A Success on All Fronts
12/13/1998 - and 17*, 21, 25, 28 December 1998, 13, 21 April, 2 May 1999
Richard Wagner : Die Meistersinger von Nürnberg
Falk Struckmann (Hans Sachs), Johan Botha (Walther von. Stolzing), Fionnuala McCarthy (Eva), Mathias Zachariassen (David), Chariklia Mavropoulou (Magdalena), Bjarni Thor Kristinsson (Veit Pogner), Wicus Slabbert (Sixtus Beckmesser), Michael Kurz (Kunz Vogelsang), Franz Waechter (Konrad Nachtigall), Wolfgang Bankl (Fritz Kothner), Roland Winkler (Balthasar Zorn), Michael Roider (Ulrich Eißlinger), Christian Bauer (Augustin Moser), Alejandro Gallo (Hermann Ortel), Gerhard Rak (Hans Schwarz), Reinhard Mayr (Hans Foltz), Janusz Monarcha (Nightwatchman)
Chorus of the Vienna Volksoper/Wiener Konzertchor/Hochschulchor, Michael Tomaschek (Chorus Director)
Orchestra of the Vienna Volksoper, Ahser Fisch (Conductor)
Christine Mielitz (Director), Stefan Mayer (Set Designer), Caritas de Wit (Costume Designer), Friedrich Rom (Lighting Designer)
The Vienna Volksoper had posed itself quite a challenge by celebrating its 100th anniversary with Wagner’s only comic opera, Die Meistersinger von Nürnberg, but the production proved to be one of the finest things offered on the Viennese opera scene in the recent past. Not only was it strongly cast, but also imaginatively and intelligently staged.
Director Christine Mielitz focused on the human dimensions of the story and the personal relationships between the different characters, rather than on the political aspects of the piece. Her very detailed direction of the characters was simply masterful. Countless gestures gave each character, also the smaller ones, individual life, and she was equally adept at making humorous and dramatic points. Eva was portrayed as a very emotional, spontaneous, yet determined young girl, Walther as a sort of revolutionary who breaks into the inflexible traditional world of the Mastersingers (this aspect was also emphasized optically by Walther being clad in a long leather coat and sporting a long, flowing mane of wavy blond hair, as opposed to the rather conventionally dressed Mastersingers), and Sachs as a relatively young, attractive man who finds it difficult to give up his secret love of Eva. Mielitz was also careful not to reduce Beckmesser to a grotesque caricature but brought out the more tragic aspects of the character. A touching moment occurred at the end of the opera, when Sachs led Beckmesser who had just been defeated at the prize singing back to the group of Mastersingers.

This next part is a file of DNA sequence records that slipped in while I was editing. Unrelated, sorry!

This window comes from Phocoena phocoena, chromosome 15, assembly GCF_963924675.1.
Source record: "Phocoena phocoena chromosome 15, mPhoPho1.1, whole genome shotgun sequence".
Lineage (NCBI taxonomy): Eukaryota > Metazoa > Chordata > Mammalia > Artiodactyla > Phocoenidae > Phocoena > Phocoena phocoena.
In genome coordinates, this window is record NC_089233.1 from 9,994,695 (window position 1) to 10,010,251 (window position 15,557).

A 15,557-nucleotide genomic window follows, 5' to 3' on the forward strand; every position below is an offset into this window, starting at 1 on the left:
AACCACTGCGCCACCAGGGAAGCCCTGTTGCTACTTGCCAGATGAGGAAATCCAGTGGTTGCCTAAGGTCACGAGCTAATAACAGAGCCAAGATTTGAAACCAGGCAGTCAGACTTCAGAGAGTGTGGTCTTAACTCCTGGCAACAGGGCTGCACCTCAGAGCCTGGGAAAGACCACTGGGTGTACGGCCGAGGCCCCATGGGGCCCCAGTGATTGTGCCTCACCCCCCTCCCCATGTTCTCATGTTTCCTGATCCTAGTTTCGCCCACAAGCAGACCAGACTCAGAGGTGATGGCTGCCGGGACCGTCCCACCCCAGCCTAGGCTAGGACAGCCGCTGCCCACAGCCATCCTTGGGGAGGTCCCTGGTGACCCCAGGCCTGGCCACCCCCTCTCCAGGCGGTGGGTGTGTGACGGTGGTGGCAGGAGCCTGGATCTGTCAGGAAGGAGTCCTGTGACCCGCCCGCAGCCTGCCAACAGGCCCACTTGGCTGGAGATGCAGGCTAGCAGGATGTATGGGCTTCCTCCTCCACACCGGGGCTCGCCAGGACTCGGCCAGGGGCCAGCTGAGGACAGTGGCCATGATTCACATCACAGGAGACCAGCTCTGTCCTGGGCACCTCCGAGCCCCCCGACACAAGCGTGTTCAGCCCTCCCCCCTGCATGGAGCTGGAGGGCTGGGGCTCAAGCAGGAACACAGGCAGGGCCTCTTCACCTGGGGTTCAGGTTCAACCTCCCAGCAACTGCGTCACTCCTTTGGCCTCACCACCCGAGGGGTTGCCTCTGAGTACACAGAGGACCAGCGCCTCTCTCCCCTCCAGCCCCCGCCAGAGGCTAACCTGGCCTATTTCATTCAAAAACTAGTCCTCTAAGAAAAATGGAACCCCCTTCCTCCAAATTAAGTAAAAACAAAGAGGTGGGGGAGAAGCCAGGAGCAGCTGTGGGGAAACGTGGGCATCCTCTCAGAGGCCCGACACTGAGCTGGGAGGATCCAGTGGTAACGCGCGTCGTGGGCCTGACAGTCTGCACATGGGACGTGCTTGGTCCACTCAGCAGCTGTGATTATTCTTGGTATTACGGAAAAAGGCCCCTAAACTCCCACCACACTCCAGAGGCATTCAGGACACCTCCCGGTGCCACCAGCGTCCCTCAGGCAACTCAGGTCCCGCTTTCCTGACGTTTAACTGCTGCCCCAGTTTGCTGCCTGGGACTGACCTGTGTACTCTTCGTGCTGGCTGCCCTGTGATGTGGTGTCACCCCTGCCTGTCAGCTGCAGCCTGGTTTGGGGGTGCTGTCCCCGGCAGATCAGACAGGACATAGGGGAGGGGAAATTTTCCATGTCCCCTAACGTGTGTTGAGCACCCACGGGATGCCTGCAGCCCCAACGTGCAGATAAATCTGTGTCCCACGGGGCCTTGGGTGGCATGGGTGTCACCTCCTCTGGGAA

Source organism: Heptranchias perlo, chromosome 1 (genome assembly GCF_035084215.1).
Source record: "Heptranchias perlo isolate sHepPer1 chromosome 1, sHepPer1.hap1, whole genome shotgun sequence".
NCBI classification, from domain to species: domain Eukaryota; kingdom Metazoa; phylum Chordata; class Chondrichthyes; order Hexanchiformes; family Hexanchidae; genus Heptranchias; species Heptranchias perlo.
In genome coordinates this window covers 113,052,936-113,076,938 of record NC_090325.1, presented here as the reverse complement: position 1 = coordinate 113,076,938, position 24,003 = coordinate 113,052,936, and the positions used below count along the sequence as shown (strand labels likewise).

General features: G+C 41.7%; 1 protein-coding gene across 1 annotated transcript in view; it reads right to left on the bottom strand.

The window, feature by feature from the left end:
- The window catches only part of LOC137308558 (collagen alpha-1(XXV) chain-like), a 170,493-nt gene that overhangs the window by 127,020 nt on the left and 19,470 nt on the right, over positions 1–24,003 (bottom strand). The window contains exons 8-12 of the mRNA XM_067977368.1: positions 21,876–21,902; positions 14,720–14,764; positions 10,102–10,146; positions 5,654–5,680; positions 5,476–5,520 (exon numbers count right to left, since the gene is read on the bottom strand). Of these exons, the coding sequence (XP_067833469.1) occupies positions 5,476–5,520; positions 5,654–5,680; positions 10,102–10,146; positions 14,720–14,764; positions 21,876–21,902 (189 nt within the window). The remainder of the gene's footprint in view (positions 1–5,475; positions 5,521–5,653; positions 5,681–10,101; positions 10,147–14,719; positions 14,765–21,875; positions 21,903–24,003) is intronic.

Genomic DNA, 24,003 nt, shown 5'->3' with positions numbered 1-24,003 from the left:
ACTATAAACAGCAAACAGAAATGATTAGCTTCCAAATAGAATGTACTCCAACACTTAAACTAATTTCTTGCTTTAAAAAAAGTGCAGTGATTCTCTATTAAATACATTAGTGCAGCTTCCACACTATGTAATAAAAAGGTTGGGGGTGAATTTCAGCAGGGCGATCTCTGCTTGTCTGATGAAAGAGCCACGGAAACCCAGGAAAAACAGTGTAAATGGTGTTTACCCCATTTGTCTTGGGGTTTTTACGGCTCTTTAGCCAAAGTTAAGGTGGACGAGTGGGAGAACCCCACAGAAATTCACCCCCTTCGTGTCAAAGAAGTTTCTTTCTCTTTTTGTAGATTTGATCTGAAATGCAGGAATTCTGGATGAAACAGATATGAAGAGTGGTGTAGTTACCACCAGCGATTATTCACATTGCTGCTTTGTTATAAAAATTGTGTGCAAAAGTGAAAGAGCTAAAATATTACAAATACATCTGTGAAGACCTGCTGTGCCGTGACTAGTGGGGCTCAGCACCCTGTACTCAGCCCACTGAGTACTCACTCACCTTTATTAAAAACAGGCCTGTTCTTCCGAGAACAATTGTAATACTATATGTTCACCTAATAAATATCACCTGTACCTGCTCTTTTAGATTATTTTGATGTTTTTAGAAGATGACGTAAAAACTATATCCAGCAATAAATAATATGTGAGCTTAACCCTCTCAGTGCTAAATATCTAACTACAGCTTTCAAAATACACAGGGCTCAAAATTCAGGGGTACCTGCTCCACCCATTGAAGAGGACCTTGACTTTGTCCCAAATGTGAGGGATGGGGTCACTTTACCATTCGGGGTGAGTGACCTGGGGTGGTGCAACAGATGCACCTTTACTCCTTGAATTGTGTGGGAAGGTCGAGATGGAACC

Visually, there was only one basic set consisting of the bare walls of a turn-of-the-century drawing room which were encircled by a sort of catwalk ascending towards the back and then descending again. The set was mounted on a revolving stage and was rotated, so that different angles of it effectively provided the different locations of the opera. The costumes were in the style of the interwar period.
The soloists, almost all of whom were cast from the Volksoper’s own company, were excellent throughout. Falk Struckmann was a sympathetic, fresh, virile Sachs and gave a very convincing and moving portrayal of Sachs’ complex emotions. The peak of his performance was certainly the grippingly intense "Wahn" monologue. The true surprise of the evening, however, was Johan Botha who sang a magnificent Walther von Stolzing, with youthful ardour and clear ringing top notes. Fionnuala McCarthy was an attractive, temperamental Eva but sounded a bit forced occasionally. David was beautifully sung and strongly portrayed by Mathias Zachariassen, and Wicus Slabbert turned in a fine, uncaricatured portrayal of the pedantic, vain Beckmesser, with just the right touch of irony but never over the top. The smaller roles were also well cast, both vocally and dramatically. Chariklia Mavropoulou was a lush sounding, dominant Magdalena, Bjarni Thor Kristinsson a sympathetic, resonant Pogner and Wolfgang Bankl an authoritative Kothner. The chorus sounded meticulously rehearsed and produced a magnificent volume of sound, especially in "Wach auf!".
The Orchestra of the Volksoper, which had not performed any Wagner in more than 50 years, at first sounded a bit unbalanced but improved as the evening went on and turned in a very acceptable overall performance under the baton of Asher Fisch. All in all, an immensely enjoyable production and a worthy 100th!